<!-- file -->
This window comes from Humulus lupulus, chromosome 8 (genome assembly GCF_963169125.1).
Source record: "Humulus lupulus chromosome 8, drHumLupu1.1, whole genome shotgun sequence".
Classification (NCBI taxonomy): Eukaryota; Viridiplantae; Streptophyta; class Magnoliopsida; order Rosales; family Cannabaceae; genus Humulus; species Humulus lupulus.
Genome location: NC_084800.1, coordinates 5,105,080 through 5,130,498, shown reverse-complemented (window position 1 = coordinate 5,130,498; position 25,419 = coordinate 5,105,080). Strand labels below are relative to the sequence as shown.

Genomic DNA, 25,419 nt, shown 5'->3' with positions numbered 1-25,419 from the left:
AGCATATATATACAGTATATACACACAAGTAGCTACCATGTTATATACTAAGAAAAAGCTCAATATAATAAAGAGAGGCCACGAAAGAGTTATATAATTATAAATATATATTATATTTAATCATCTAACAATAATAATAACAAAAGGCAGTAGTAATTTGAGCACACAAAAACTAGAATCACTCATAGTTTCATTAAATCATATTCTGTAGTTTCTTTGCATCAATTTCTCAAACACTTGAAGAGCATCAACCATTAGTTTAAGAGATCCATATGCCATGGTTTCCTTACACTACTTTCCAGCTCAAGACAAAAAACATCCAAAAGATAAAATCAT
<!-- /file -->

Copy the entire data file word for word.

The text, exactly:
This window comes from Humulus lupulus, chromosome 8 (genome assembly GCF_963169125.1).
Source record: "Humulus lupulus chromosome 8, drHumLupu1.1, whole genome shotgun sequence".
Classification (NCBI taxonomy): Eukaryota; Viridiplantae; Streptophyta; class Magnoliopsida; order Rosales; family Cannabaceae; genus Humulus; species Humulus lupulus.
Genome location: NC_084800.1, coordinates 5,105,080 through 5,130,498, shown reverse-complemented (window position 1 = coordinate 5,130,498; position 25,419 = coordinate 5,105,080). Strand labels below are relative to the sequence as shown.

Genomic DNA, 25,419 nt, shown 5'->3' with positions numbered 1-25,419 from the left:
AGCATATATATACAGTATATACACACAAGTAGCTACCATGTTATATACTAAGAAAAAGCTCAATATAATAAAGAGAGGCCACGAAAGAGTTATATAATTATAAATATATATTATATTTAATCATCTAACAATAATAATAACAAAAGGCAGTAGTAATTTGAGCACACAAAAACTAGAATCACTCATAGTTTCATTAAATCATATTCTGTAGTTTCTTTGCATCAATTTCTCAAACACTTGAAGAGCATCAACCATTAGTTTAAGAGATCCATATGCCATGGTTTCCTTACACTACTTTCCAGCTCAAGACAAAAAACATCCAAAAGATAAAATCAT